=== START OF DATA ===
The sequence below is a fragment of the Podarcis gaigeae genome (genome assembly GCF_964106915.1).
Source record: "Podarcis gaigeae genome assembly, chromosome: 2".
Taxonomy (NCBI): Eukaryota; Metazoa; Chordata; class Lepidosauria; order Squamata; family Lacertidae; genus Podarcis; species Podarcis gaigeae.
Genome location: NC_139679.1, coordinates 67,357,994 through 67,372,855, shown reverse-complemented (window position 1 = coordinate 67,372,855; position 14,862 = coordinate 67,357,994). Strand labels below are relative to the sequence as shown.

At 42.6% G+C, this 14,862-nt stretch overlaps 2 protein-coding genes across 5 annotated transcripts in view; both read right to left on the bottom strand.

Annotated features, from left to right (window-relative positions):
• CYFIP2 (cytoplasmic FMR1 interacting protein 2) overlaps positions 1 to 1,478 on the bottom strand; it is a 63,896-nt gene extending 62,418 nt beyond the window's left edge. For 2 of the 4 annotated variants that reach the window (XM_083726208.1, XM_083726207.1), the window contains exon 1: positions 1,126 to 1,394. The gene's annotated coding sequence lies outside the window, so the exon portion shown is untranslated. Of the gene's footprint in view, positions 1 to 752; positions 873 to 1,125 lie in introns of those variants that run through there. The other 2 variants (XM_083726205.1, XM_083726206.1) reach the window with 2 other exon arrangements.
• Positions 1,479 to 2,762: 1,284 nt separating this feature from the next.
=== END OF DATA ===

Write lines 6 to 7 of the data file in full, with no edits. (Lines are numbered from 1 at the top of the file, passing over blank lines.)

Annotated features, from left to right (window-relative positions):
• CYFIP2 (cytoplasmic FMR1 interacting protein 2) overlaps positions 1 to 1,478 on the bottom strand; it is a 63,896-nt gene extending 62,418 nt beyond the window's left edge. For 2 of the 4 annotated variants that reach the window (XM_083726208.1, XM_083726207.1), the window contains exon 1: positions 1,126 to 1,394. The gene's annotated coding sequence lies outside the window, so the exon portion shown is untranslated. Of the gene's footprint in view, positions 1 to 752; positions 873 to 1,125 lie in introns of those variants that run through there. The other 2 variants (XM_083726205.1, XM_083726206.1) reach the window with 2 other exon arrangements.